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Managing Forage Crops for Top Quality Livestock Feed

Some helpful tips to make the most of your pastures

Typically, pastures are fairly low maintenance, even when you decide to bale them for hay. However, by taking a few extra steps in managing forage crops, you can ensure top-quality results and better feed for your livestock.

The right time

Harvesting at the appropriate time can be the most important thing you do to ensure the quality of your feed.

"Don't let your grasses get too old before harvesting," explains Southern States® Agronomist Ken Sechler. "The more mature the plant gets, the more the quality declines."

As a plant develops, it creates seeds. After completing this reproductive task, the plant essentially starts to shut down. Protein and quality are highest right before this happens, and they start declining steadily afterwards. So be sure to harvest right before or right as the plant develops its seed head for maximum quality.

"We want to harvest at the earliest stage because that's when proteins and nutrients are at their highest," Sechler says.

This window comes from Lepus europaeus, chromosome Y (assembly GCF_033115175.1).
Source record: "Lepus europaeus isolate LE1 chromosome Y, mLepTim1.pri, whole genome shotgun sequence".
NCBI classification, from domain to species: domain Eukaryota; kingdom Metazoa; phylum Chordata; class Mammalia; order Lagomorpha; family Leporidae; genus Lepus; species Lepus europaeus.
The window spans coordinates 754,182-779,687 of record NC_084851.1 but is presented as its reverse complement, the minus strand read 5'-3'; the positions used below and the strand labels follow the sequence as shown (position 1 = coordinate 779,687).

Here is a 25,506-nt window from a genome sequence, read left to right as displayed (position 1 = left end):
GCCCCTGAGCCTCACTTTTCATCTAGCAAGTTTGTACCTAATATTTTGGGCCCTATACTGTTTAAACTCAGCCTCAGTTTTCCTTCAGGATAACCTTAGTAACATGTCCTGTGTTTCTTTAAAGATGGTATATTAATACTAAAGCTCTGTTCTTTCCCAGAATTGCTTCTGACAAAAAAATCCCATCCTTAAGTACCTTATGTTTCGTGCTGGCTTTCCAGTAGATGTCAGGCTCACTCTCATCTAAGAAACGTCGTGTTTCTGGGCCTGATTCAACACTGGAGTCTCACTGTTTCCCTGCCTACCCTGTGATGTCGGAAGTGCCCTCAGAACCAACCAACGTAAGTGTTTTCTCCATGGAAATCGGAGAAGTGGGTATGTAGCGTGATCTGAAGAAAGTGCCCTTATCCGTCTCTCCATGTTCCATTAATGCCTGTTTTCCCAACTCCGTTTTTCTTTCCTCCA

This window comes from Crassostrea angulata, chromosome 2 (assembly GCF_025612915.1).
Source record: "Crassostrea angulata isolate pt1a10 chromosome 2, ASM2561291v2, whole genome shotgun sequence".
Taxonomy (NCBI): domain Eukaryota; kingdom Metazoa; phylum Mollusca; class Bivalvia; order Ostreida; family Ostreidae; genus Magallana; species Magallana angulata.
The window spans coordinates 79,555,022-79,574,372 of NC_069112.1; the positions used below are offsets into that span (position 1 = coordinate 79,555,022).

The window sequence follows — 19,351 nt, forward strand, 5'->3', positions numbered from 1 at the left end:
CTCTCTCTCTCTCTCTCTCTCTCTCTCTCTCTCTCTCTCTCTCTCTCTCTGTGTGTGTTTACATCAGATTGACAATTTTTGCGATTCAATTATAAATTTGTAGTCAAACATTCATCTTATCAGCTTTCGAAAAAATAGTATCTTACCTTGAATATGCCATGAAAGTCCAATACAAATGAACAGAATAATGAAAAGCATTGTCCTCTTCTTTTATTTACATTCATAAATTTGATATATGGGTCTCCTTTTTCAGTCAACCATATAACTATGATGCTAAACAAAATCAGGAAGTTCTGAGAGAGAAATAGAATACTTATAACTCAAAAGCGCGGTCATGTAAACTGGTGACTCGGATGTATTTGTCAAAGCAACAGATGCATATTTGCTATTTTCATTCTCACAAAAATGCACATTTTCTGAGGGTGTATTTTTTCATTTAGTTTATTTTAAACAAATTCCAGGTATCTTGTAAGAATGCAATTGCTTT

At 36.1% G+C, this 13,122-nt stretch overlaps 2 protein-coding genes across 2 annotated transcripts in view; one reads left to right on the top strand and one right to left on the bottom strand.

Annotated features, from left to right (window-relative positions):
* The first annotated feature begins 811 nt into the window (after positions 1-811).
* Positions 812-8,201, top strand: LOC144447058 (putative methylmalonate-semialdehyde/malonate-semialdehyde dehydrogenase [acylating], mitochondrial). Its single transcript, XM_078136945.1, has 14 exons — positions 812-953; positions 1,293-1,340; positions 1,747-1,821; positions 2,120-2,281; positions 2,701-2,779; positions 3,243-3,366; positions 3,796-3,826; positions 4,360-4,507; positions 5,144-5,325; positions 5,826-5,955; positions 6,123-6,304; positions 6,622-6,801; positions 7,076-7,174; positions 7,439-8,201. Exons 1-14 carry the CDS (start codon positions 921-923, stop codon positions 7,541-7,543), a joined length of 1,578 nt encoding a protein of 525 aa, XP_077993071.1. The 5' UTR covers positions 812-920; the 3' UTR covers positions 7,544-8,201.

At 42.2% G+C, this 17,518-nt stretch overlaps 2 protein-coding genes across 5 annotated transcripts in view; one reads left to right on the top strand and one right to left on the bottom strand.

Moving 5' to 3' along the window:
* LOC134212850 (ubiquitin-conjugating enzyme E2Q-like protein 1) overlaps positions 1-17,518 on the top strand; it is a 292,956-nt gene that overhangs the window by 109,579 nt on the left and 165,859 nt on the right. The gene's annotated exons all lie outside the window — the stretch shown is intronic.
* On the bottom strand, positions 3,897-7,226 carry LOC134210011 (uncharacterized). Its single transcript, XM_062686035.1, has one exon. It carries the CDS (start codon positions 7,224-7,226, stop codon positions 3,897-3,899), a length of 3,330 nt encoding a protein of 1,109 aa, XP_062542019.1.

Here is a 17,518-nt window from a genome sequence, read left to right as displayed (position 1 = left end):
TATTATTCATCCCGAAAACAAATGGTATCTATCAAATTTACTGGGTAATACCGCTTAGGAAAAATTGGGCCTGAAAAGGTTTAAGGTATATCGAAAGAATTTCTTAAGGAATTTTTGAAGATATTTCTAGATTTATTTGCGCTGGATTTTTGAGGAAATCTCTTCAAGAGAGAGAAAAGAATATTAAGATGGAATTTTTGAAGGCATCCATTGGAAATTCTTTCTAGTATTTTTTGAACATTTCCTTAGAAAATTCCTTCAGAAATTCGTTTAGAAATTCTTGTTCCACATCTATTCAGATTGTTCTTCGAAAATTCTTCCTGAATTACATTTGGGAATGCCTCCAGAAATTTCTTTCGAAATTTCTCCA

The right protection

All too often, growers will leave bales out in the elements unprotected. Bales exposed to bad weather will deteriorate quickly. After harvesting at the right time, growers need to protect their finished product the right way. Sechler recommends protecting bales immediately.

"We have the ability now to wrap and cover hay in plastic to keep it out of the rain if interior space is not available," Sechler says. "There is no reason to delay, so do it right after harvest."

The right blend

With many good seed options on the market today, growers should try to pick the right type of grass that best fits their situation. Sechler says that in addition to typical cool-season grasses, many growers use summer annuals in their field as well.

"They can tolerate the hot weather and lack of moisture well, so farmers will plant summer annuals when the cool-season grasses struggle to grow in the heat."

Summer annuals grow quickly and are ready to be harvested or grazed early. Growers often turn to them as an option for their flexibility and ease. If you decide on a summer annual, be sure to hold off on planting until after the last killing frost.

Depending on your unique situation, finding the right blend of grasses might require some expert advice. For more information consult your local Southern States Agronomy Professional.

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